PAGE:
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Trailing parens

Paul Graham wrote:
> Your reward for tuning out )))))))) is to be able to write
> macros.

Right. I agree. My point is that the parens have some usability
problems. These can cause real difficulty for new programmers and
programmers transitioning for other languages. The long-term upside
mitigates those problems. Lisp might be more popular today if people
sold the parens as a benefit as opposed to saying: "if you think that's
a problem you're just mistaken. It isn't a problem."

> In any case, if you write code in a functional style, you're
> going to end up with a collection of delimiters at the
> end of your code.  

Not in Python ;)

> I've found from experimenting with various syntactic tricks
> in Arc that it's actually a win if all the delimiters are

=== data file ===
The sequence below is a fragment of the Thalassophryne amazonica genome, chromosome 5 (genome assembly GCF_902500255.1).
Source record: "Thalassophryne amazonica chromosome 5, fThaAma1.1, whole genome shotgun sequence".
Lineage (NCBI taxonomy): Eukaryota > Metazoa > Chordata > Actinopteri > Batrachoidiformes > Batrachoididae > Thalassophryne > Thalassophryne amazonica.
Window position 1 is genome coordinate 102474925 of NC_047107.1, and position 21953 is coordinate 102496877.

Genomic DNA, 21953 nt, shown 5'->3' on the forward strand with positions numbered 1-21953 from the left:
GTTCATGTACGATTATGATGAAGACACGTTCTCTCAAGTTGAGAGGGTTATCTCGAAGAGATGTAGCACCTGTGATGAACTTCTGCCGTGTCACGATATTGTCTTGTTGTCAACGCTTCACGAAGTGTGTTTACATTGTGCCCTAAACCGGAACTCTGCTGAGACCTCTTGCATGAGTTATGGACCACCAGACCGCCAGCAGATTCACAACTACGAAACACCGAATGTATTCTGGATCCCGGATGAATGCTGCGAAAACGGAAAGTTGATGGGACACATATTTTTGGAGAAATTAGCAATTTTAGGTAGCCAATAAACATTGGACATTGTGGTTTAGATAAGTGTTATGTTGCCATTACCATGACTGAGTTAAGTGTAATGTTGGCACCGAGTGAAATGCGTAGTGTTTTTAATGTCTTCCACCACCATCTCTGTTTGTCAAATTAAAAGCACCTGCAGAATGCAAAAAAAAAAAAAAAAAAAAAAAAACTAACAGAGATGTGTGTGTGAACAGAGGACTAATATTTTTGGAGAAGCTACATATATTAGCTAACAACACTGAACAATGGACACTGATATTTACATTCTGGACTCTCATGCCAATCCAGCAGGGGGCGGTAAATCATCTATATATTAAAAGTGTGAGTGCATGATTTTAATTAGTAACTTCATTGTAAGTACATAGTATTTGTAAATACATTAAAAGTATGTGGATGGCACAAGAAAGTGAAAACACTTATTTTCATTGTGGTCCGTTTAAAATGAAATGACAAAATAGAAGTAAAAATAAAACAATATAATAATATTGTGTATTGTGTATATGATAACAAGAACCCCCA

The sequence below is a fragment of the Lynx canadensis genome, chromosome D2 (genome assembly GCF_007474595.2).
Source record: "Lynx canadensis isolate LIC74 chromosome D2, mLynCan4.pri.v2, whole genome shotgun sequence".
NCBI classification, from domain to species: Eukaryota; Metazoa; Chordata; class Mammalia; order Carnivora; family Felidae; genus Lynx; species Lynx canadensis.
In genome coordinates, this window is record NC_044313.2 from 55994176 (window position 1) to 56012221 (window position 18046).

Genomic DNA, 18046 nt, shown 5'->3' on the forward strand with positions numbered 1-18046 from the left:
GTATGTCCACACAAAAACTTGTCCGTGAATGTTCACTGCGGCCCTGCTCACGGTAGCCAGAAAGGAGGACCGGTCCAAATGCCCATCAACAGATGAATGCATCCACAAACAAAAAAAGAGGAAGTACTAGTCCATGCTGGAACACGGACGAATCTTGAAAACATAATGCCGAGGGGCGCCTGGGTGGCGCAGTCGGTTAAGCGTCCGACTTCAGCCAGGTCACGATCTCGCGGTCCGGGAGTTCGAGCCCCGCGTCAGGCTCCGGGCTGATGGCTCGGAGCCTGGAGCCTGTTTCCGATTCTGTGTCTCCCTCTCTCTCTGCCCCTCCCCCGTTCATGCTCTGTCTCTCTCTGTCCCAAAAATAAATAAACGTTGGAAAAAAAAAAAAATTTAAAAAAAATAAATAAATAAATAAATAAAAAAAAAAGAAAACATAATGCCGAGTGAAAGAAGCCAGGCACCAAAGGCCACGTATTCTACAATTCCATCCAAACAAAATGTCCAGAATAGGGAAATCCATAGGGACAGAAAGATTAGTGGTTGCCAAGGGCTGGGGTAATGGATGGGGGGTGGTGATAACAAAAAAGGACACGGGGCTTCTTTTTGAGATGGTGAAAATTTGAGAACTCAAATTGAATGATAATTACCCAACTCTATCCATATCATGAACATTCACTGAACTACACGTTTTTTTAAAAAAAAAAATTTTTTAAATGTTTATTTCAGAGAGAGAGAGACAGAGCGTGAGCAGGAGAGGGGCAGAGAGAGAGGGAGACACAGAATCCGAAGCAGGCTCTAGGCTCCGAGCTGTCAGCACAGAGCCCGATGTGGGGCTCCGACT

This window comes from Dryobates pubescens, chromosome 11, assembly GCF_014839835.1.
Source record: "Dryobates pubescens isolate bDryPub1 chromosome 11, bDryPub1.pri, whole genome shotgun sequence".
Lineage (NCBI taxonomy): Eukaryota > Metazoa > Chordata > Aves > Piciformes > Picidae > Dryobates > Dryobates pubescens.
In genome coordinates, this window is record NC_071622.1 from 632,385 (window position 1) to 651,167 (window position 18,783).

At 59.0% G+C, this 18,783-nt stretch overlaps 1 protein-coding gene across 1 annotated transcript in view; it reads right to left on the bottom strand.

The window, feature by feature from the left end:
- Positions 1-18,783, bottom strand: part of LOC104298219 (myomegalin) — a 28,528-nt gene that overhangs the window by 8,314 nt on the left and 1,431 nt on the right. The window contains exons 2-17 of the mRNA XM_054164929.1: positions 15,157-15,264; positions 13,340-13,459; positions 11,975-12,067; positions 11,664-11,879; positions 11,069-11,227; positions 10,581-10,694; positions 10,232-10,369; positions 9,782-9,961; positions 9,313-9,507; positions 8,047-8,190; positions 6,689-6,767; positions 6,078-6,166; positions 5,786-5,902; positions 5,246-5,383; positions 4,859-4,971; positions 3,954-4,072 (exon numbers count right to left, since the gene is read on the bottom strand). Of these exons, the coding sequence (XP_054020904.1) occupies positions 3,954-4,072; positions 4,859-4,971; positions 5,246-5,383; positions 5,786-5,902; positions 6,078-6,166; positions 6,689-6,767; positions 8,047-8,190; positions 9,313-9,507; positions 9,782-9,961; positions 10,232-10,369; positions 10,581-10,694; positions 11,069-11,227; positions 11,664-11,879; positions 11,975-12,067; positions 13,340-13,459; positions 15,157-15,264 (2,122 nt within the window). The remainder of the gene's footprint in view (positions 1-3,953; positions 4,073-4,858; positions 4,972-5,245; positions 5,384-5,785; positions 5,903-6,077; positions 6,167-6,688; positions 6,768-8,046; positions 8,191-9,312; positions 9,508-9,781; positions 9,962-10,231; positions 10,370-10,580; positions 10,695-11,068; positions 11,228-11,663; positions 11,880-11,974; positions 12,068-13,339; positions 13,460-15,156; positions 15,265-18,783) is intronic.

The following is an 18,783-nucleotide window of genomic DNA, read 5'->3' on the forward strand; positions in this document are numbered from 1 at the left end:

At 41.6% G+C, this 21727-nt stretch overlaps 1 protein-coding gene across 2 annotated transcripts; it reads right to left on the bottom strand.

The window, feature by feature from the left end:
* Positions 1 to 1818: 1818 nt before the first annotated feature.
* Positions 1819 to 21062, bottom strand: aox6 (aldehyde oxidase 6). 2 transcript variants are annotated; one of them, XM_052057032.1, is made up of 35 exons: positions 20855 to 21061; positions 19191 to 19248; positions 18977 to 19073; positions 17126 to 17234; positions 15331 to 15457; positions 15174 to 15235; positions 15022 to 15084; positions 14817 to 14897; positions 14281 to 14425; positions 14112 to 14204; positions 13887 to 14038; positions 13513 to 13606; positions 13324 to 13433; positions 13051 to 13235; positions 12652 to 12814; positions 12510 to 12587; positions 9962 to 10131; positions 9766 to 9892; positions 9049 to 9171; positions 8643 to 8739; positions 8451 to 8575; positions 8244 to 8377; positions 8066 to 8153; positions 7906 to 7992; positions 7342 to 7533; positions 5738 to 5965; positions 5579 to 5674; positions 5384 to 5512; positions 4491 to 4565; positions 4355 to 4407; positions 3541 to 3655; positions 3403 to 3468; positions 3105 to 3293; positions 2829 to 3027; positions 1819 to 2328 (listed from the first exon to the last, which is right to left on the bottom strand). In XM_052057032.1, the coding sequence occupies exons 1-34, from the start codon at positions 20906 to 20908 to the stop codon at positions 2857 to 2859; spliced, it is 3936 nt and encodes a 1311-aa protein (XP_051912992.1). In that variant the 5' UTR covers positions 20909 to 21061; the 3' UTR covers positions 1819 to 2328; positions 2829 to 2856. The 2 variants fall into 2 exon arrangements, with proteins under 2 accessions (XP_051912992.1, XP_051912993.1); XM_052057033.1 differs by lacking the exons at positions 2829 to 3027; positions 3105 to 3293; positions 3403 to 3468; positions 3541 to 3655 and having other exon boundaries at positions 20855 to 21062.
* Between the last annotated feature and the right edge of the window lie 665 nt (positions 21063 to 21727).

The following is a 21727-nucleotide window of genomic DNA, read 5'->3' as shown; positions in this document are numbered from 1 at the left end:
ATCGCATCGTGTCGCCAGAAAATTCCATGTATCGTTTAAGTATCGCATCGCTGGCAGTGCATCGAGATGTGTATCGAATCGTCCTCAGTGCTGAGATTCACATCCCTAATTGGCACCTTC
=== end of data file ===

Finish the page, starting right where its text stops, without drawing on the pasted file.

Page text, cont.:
> parens.  It's a real nuisance to have expressions that end
> ))})]), because you can't tell if you've put the } in the
> right place.

A nuisance for the *writer* but for the *reader* and *maintainer* it is
all upside. When you change the code, you can expect a better error
message if you accidentally delete a paren.

Or you could use the Haskell/Python solution.

> What this suggests to me is that maybe one of the reason
> people don't write functional programs in languages with
> syntax is that the syntax gets in the way of it.  If so
> that's a second disadvantage of syntax (along with preventing
> macros).

IMO, human beings just prefer flatness to hierarchy and iteration to
recursion. I know that when I write Scheme (or really any language) I
often consciously flatten my code by defining local variables or
creating functions.

  (let* ((first (expression-to-calculate-first))
         (icap (expression-using-first)

I only defined "first" to flatten the structure and give the reader a
mental resting point.

A friend tells the story of a woman learning a text processing language.
The language was carefully designed to seem like you were just looking
for patterns in text and triggering rules on those patterns.  Although
patterns never directly invoke each other, the overall process is
recursive. One of his students accused him: "I'm a FORTRAN programmer
and I know recursion when I see it." Then she walked out.

 Paul Prescod